Covid-19 worsens inequality in India; rich are richer and millions poorer

Children from a low-income neighbourhood receiving food distributed by a non-profit organisation, on the outskirts of Siliguri, India, on July 23, 2021.
Children from a low-income neighbourhood receiving food distributed by a non-profit organisation, on the outskirts of Siliguri, India, on July 23, 2021.PHOTO: AFP

BANGALORE - The Covid-19 pandemic has thrust India's income inequality to its painful peak.

Even as India reported a record increase in tech unicorns and billionaires got 35 per cent richer, millions of Indians are dropping out of schools and colleges, eating less and locking their shrunken incomes in costly debt.

Indian telecoms and retail tycoon Mukesh Ambani of Reliance Industries added over US$48 billion (S$64.8 billion) to his fortune last year, as India saw its first gross domestic product decline in four decades. Asia's richest person signed deals with Facebook and Google in the April-June quarter. At the same time, the Indian economy declined by 23.9 per cent.

The number of billionaires in the country rose to 140 from 102, with their combined wealth nearly doubling to US$596 billion.

Meanwhile, 75 million more Indians tumbled into poverty, accounting for 60 per cent of the global increase in poverty.

The economy continues to face turbulence, contracting by 7.3 per cent overall last year. But the stock market is buoyant. After an initial dip, it has recovered and is up by 75 per cent from a year ago.

Since the 90s, the number of poor in India has halved, but the income of the rich has grown at a faster clip than that of the poor. The GDP per capita between 1998 and 2019 has increased 8.5 times but rural wages have gone up only 5.4 times. The top 1 per cent earned 21 per cent of the country's income in 2019.

A January 2020 study by rights group Oxfam International suggests that India's wealth gap is wider than ever: The richest 1 per cent hold more than four times the wealth of 953 million people who make up for the bottom 70 per cent of the population. This surpasses inequality in the United States, China, Russia, France and Britain.

In the report titled "The inequality virus", 295 economists from 79 countries concluded that the pandemic will increase inequality in almost every country at once, the first time this has happened in a century.

Especially in developing countries like India, the pandemic has reinforced latent inequalities, said Prof Jayati Ghosh, professor of economics at the University of Massachusetts Amherst.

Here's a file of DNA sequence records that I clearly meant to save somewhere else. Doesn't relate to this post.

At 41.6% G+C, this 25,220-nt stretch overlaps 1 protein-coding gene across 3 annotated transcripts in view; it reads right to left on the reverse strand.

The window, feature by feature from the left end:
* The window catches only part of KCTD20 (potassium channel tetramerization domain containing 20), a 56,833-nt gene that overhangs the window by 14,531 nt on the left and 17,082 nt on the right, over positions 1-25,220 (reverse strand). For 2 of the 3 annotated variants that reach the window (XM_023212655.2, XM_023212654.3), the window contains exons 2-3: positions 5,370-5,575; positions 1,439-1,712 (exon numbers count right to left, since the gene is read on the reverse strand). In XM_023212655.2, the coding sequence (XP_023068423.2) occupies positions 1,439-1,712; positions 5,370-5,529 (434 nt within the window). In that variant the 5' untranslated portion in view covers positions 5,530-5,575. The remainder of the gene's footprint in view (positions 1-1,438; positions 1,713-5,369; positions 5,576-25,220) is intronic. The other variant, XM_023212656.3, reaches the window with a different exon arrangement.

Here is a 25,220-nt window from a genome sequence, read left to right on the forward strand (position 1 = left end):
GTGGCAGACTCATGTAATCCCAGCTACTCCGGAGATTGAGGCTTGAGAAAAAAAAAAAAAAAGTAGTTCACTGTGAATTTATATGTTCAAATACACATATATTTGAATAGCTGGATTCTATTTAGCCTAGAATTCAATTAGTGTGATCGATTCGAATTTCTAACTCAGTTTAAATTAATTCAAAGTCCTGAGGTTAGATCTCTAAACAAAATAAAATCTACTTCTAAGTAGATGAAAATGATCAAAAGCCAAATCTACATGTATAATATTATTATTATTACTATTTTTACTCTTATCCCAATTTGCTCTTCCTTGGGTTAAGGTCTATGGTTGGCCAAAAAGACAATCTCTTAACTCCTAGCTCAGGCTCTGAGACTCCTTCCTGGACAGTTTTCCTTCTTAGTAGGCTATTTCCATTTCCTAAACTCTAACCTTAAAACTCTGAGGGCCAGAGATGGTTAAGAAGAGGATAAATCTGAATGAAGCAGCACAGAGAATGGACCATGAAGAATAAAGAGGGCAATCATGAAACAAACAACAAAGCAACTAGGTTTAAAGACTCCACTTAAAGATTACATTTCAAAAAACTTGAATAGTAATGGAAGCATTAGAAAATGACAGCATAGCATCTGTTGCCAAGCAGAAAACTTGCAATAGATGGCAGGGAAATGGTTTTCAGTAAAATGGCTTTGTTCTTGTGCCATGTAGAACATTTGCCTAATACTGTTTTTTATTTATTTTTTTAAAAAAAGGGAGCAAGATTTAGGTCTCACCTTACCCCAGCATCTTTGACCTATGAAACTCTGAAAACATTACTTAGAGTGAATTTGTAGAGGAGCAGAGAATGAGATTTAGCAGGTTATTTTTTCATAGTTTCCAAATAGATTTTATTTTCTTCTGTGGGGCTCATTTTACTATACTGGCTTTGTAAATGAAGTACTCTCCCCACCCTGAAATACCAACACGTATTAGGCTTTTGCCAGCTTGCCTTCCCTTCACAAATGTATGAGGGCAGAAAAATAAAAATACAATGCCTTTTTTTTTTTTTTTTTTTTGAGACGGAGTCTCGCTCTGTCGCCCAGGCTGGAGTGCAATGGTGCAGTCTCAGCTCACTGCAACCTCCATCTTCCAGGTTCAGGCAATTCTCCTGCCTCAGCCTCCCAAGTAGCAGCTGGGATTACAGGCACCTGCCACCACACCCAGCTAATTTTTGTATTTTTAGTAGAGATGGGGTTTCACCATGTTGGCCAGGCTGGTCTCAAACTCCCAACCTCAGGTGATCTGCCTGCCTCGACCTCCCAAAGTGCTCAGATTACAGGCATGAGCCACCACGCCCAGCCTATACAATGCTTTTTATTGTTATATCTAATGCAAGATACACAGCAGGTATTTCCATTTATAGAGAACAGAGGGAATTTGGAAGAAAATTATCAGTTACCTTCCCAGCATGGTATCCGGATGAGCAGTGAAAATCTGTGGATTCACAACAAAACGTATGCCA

Job losses and pay cuts are now rampant in India. Unemployment hit 13 per cent in June, up from December's 10 per cent, according to the Centre for Monitoring Indian Economy (CMIE).

A report by Azim Premji University's Centre for Sustainable Employment, in Bangalore, found that monthly earnings fell on average by 17 per cent during the pandemic, with self-employed and informal salaried workers suffering the biggest losses.

Mrs Krishna Marigowda, for instance, lost her job as a telephone operator in Bangalore after her start-up entrepreneur employers relocated to the US during the pandemic. Her security guard husband had his pay halved.

Households like hers coped with the loss of income by decreasing their food intake, selling assets and borrowing informally from friends, relatives and moneylenders, the Azim Premji survey found.

After five years of relative calm, "the anxiety of poverty" was back, Mrs Gowda said. Her son quit college to work at a fuel station and they sold their scooter. When her mother got Covid-19 last month, Mrs Gowda took a high-interest loan from a moneylender to pay for her treatment.

Medical expenses and education-related debt are the biggest blocks to upward mobility among poor Indians, a study on intergenerational mobility in India by economists Sam Asher, Paul Novosad and Charlie Rafkin, found.

The pandemic has heightened these very sources of economic distress, leading to a persistence of inequality.

Both borrowing and delinquency are at their highest. Around 15 per cent of microfinance loans were overdue by 30 days after the second wave of Covid-19 in April and May, rating agency Crisil reported.

"The medical impact of the second wave of the pandemic has been much worse than the first wave, and afflictions have percolated to the rural areas, too," said Mr Krishnan Sitaraman, senior director of Crisil.

Government response could have been more sensitive to the income gap, say economists.

The government spent 137 per cent more on health but the delays in making vaccines available free of cost, and the overnight lockdown that led to millions losing jobs and migrants walking back home to their villages, in addition to chronically inadequate public healthcare and patchy ration delivery, emptied the wallets of many Indian families.

Malnutrition in children has risen across the country, the latest government data shows, sharply reversing hard-won gains.

"As schools have been closed since March 2020, millions of children were deprived of free lunch. Community workers in-charge of maternal and child health were also busy with Covid-19 duties," said Dr Neelam Patel, additional director of health and family welfare in Gujarat state.

Migrant families pulled their older children out of school as they moved back to villages, or put them to work to tide over financial distress, she added. India thus faces a future shortage of skilled and healthy workforce.

Dr Maitreesh Ghatak, professor of economics at the London School of Economics, wrote in Indiaforum: "When inequality creates impediments for the poorer sections preventing them from taking advantage of economic opportunities it hurts growth prospects."